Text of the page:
Last Friday, Anthony Davis sprained his MCL, which, knowing Anthony Davis, will keep him out for between four and 40 weeks. On Tuesday, the Los Angeles Lakers were pulverized 108-90 by the Phoenix Suns, dropping the Lakers to 16-16. Despite the fact that Lebron James is still one of the best players in the world, he’s failed by a supporting cast that seems to actively sabotage him; in their loss to the Suns, the Lakers’ depressing back-up point guard battery of Isaiah Thomas and Rajon Rondo combined for 3 points on 1-13 shooting. It’s clear to even the most ardent Lakers believers that shit is going south. For LA’s legendary, aging warrior, is this a dagger which he sees before him?
It might be a little bit premature to say the sky is falling, but it’s definitely sagging dangerously. While the Lakers are still firmly in the playoff picture, they’ve been buoyed by the league’s fourth-easiest schedule so far; schedule-adjusted metrics such as Basketball Reference’s simple rating system or 538’s ELO both peg the Lakers as a bottom-ten team. Still, the team has generally been given the benefit of the doubt—almost nobody actually believes that there are 24 teams better than the Lakers. But now, as the team faces a prolonged Anthony Davis-less stretch, the Lakers’ playoff hopes seem increasingly grim.
For a team with such lofty pedigree, the Lakers’s success was always oddly precarious. Whereas most great teams are able to win easily, the Lakers are visibly straining. They have no easy releases—the spacing is naturally cramped and relies on layers of intricate off-ball actions to unclog the floor; their offensive production and defensive soundness are both almost entirely reliant on Lebron James’s all-history greatness. If teams like the Suns and Warriors are proof of how synergy and physical empathy can engender victories, the Lakers operated on the assumption that their talent and experience could paper over their awkward construction. And they were kind of right—before their recent Davis-less three-game slide, the Lakers were 11-6 with James in the lineup.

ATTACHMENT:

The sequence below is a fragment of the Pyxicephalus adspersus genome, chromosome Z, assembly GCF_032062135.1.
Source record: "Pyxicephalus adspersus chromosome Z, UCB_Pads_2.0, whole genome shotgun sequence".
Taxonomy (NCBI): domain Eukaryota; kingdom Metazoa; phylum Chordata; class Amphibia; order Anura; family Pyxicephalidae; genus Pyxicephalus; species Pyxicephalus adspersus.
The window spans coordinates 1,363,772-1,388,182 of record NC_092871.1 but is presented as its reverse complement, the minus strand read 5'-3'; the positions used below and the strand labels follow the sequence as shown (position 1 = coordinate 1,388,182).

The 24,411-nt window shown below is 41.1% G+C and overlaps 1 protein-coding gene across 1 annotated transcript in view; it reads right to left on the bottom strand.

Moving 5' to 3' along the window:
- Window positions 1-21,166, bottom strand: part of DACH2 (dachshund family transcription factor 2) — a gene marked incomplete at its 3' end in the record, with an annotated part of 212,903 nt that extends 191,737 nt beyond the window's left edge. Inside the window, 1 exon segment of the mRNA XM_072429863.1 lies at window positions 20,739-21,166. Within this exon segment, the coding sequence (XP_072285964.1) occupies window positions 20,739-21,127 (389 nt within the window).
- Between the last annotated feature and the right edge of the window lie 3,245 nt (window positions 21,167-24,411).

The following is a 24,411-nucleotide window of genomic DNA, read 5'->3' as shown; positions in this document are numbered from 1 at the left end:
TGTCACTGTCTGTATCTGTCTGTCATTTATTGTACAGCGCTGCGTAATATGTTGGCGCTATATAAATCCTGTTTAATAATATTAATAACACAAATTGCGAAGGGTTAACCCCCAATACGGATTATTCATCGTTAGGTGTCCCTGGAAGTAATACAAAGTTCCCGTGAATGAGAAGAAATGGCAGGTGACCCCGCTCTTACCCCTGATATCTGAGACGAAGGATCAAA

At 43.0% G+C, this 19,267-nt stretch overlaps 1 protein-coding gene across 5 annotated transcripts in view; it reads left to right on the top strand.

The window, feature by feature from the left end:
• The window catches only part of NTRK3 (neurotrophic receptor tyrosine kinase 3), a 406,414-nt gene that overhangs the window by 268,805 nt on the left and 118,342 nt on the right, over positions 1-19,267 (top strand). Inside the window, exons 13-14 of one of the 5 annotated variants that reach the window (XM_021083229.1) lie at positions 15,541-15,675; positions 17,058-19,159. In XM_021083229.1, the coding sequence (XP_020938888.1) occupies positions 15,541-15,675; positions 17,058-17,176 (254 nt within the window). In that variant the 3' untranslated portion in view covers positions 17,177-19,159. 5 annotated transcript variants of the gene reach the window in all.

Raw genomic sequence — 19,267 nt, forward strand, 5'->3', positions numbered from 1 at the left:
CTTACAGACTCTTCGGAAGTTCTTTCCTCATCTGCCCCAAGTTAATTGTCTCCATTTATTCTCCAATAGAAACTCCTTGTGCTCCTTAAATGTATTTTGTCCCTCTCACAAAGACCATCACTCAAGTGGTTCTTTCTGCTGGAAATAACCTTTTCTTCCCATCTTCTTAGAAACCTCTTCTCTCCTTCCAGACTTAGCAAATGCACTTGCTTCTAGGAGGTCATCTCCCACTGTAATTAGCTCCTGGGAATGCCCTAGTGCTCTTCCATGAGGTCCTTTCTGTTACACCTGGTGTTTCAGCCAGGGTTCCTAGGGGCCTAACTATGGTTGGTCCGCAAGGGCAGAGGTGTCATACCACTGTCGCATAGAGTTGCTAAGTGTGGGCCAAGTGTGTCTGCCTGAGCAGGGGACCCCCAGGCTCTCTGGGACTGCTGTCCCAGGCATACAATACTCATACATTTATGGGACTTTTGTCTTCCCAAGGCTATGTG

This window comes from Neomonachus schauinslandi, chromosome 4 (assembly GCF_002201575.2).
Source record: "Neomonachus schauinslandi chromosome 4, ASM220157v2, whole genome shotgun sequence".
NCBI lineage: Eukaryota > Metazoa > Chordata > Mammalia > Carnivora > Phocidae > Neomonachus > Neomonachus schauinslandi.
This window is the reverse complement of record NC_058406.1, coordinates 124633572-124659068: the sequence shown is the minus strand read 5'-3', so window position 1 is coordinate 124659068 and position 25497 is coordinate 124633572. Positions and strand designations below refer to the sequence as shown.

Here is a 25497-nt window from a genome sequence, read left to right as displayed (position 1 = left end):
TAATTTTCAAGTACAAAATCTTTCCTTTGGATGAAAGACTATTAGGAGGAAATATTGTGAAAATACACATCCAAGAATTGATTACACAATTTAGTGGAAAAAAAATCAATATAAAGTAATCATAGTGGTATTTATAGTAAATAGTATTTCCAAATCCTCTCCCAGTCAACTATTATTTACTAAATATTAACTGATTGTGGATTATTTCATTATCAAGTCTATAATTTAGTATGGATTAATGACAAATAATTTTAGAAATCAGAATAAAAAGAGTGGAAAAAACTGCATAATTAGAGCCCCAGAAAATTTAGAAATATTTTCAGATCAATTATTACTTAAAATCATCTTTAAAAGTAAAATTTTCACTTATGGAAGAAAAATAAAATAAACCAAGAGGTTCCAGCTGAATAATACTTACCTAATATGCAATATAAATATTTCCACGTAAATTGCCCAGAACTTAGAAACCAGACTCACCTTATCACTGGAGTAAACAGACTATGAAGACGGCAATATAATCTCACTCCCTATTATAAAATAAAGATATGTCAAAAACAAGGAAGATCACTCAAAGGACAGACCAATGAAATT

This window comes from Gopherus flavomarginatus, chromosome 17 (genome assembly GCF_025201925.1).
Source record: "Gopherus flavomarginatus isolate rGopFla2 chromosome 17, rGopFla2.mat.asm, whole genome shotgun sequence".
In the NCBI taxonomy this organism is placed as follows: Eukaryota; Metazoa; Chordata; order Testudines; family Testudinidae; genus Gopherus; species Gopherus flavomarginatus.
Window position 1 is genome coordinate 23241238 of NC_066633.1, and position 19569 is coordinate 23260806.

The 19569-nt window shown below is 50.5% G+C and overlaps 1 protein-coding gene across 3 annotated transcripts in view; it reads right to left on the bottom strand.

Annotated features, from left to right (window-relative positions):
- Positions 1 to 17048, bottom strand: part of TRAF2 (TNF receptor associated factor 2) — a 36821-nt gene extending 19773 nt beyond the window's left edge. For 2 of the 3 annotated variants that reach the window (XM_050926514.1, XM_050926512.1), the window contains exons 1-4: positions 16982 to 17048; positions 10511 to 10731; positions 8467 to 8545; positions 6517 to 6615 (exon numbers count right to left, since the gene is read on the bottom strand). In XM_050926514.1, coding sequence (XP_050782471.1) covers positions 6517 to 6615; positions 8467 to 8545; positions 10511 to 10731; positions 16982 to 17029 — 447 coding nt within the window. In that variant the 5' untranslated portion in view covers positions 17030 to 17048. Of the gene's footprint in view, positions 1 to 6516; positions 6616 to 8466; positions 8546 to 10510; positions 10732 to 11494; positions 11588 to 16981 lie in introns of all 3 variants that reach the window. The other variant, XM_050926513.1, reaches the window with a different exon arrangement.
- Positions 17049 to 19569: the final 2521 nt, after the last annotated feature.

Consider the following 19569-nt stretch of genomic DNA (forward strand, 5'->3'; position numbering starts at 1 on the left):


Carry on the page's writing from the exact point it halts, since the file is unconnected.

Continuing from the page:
As such, Davis’s injury reveals the fragility of this team’s internal calculus—you can only out-talent your opponent if you can guarantee the health and availability of all your talent. Davis has always been an elemental part of the team that the Lakers imagine themselves becoming, even if he’s struggled to recapture his previous Bubbled greatness. In particular, he caulks over some of the team’s more glaring structural flaws; he represents a broadening of possibilities. A versatile defender and slithery interior scorer, Davis is a central component of every style the Lakers could potentially assume—he’s dextrous enough to play alongside another center in ultra-big lineups, yet physically imposing enough to anchor units on his own. Amongst a topsy-turvy team, he had been the one consistent, stable force in the frontcourt; 12 Lakers’ lineups have logged more than 50 possessions and Davis has been part of eight of them.
In this sense, it’s almost hard to imagine how the Lakers can play without Davis—and, evidently, it’s been hard for the Lakers to imagine this too. Under head coach Frank Vogel, a crucial element of the Lakers’ identity has been their humongousness, the result of the combined size and skill of James and Davis. Without Davis, though, that arrangement is impossible—Vogel’s infamous two-big lineups barely worked when Davis was healthy, but any lineup with both Dwight Howard and DeAndre Jordan would be such a disaster it’d border on farce.
Unable to play large-ball, the Lakers have downsized, relying on lineups that are anchored by James or (gulp) Carmelo Anthony. And while these lineups are offensively potent, they place a possibly unmanageable load on two guys more used to load managing. More, these lineups reveal the Lakers’ paucity of wing depth; the weirdly lopsided Lakers just don’t have enough useful players, especially in this Covid-addled state. Outside of their star troika and Anthony, the Lakers bench ranges from mediocre (Talen Horton-Tucker, Malik Monk, Austin Reeves, Wayne Ellington) to bad (Kent Bazemore, DeAndre Jordan) to quite literally some of the worst players in the NBA (Isaiah Thomas and Rajon Rondo).
Going into this season, it was clear that Davis’s injury prone-ness, James’s oldness and Westbrook’s general on-court vibe made the whole operation more tenuous than anybody in Laker-land seemed willing to admit. To a degree, this team represents the limits of Lakers exceptionalism, the belief that everything will be okay because, well, everything has always usually been okay. This roster isn’t quite the maladaptive ratking that NBA Twitter seems to believe it is; rather, it’s a victim of organizational hubris.
At some point, the cavalry will return—Davis's injury isn't supposed to be season-ending and Kendrick Nunn will presumably shore up their rickety backcourt. But that's almost besides the point—nobody has any reason to fear the Lakers anymore. It's no longer heretical to question whether the King still has clothes.